The first Wednesday of each month, Carolyn Astfalk hosts #OpenBook, where bloggers link posts about books they’ve read recently. Here’s a taste of what I’ve been reading:
Dusk Shall Weep by Kelsey Gietl (Larksong Legacy, book 2). This novel centers on Coraline Shea, a recent widow who faces an even more difficult life than she already has, due to the degenerative eye disease that’s robbing her of her vision. Coraline hatches a plan to trap Jamison Lark into marriage, but doesn’t count on the discovery of a special ability she seems to possess: one that could put the entire settlement of Larksong in danger. You definitely should read the first in the series before this one. It’s not a standalone (which is not a slam on the novel in any way, more of a PSA for readers).
In Pieces by Rhonda Ortiz (reread). Read my full review of this novel, and then go get yourself a copy—Rhonda has a sequel coming out in mid-August, and you need to read this novel before you read the next book. Readers will cheer for the strong female characters and the smitten, determined hero who battle rigid social expectations and a villain you’ll love to hate. An “oh, no, he didn’t!” King David-style conflict, a Custom-House mystery, some PTSD, and even a little espionage make In Pieces a novel you won’t be able to put down. I think I’ve read it four times already.
Adrift by Rhonda Ortiz (cover coming soon!). Picking up right where In Pieces leaves off, Adrift chronicles Molly and Josiah’s complicated search for a church for their wedding, Josiah’s venture into work on land, and some fascinating surprises in the lives of their friends. Some of the secondary characters in this book deserve their own novels! The espionage that figured into the plot of In Pieces is a major plot point, with two characters traveling to Philadelphia—as the yellow fever pandemic begins. A good deal of the novel’s action takes place in Philadelphia and centers on the lives, work, and social standing of biracial characters. (Advance review copy provided by the publisher; book releases August 15. But I will definitely order a copy for myself.)
The Best Summer of Our Lives by Rachel Hauck is an enjoyable clean romance centering on four friends, all strong personalities, and the summer after they graduated from high school in 1977. There’s a split-time component that looks at their lives 20 years later, and how the events of that fateful summer shaped the women they became. As the summer progresses, secrets are revealed that change the relationship between these lifelong best friends, and readers get a good sense of the emotions each young woman experiences as she keeps and then reveals her own secrets while dealing with the revelations of the secrets her friends have kept. Terrific friendship story! A fun touch: each chapter title is the title or central lyric of a song from the era, which made for a great playlist. (Advance review copy provided by the publisher. This book releases June 27 and is available for preorder.)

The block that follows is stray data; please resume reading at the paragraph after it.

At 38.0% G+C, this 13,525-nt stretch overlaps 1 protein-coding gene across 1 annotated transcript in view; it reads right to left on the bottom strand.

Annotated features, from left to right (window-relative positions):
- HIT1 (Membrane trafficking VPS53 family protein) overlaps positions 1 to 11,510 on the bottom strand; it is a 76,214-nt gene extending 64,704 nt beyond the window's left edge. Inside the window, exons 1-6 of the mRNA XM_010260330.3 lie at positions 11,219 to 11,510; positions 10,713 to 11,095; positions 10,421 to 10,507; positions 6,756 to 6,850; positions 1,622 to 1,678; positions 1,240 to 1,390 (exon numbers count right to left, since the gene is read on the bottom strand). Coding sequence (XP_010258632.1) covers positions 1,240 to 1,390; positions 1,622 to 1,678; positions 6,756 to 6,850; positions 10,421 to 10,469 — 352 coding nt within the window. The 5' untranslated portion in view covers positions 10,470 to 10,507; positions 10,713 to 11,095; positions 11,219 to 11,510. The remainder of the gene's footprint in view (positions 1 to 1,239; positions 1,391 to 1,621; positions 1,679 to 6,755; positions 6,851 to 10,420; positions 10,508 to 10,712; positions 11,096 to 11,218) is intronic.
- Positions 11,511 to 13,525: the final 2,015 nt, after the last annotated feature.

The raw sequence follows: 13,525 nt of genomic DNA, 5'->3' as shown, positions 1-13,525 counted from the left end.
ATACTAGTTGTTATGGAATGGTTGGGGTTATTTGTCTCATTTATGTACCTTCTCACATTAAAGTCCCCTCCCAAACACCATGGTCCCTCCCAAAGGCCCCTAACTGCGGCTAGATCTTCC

Now That You Mention It by Kristan Higgins. Nora’s boyfriend, an ER doctor, seems to only be interested in her when she’s in need of help. But she discovers he’s been cheating right after she was hit by a delivery truck … so she returns to recuperate at her childhood home on a remote Maine island, a place she left right after high school without looking back. Going home is complicated, and so is facing the small-town drama she ran away from years ago. I couldn’t put this book down—the characters were fascinating.
The Banned Bookshop of Maggie Banks by Shauna Robinson. Maggie arrives in a town that’s built on the reputation of its most famous former resident, ready to fill in at the bookstore for her friend during a maternity leave. But she discovers that the restrictions on what the store can sell are endangering its future, so she finds a creative way to stock books the local readers want—and to host events that bring customers into the store. Her eventual success leads to the possible closure of many businesses in town and the loss of her friend’s livelihood. Maggie is a wonderful character, and this was a charming read.
The Sweet Life by Suzanne Woods Fisher (Cape Cod Creamery Book 1). Dawn’s fiancé dumps her shortly before the wedding but insists she go to Cape Cod with a friend for the (nonrefundable) honeymoon trip. She brings along her recently widowed mom, who’s creative but flighty, and who buys a fire-damaged ice-cream shop in the historical district on a whim, then depends on Dawn to handle all the logistics. There’s a romance for one character—one I didn’t see coming—and a hint at something for another character in the next book. I enjoyed the small-town setting and the interesting side characters.
Mercy’s Power: Inspiration to Serve the Gospel of Life by Maria V. Gallagher. Discover your path to living the Gospel of Life. In Mercy’s Power, Maria Gallagher offers a prayer-fueled new perspective on advocacy for life from conception until natural death. A must-read for pro-life advocates, from the mother sharing ultrasound pictures with her older children to the Rosary-praying witness outside abortion clinics and the neighbor who runs errands and shares tea with the senior citizen down the block. Learn how everyone’s advocacy is essential to the culture of life. I had the honor of being asked to endorse this book, and I plan to recommend it widely.
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Where noted, books are review copies. If that is not indicated, I either purchased the book myself or borrowed it from the library.
Follow my Goodreads reviews for the full list of what I’ve read recently (even the duds!)
Copyright 2023 Barb Szyszkiewicz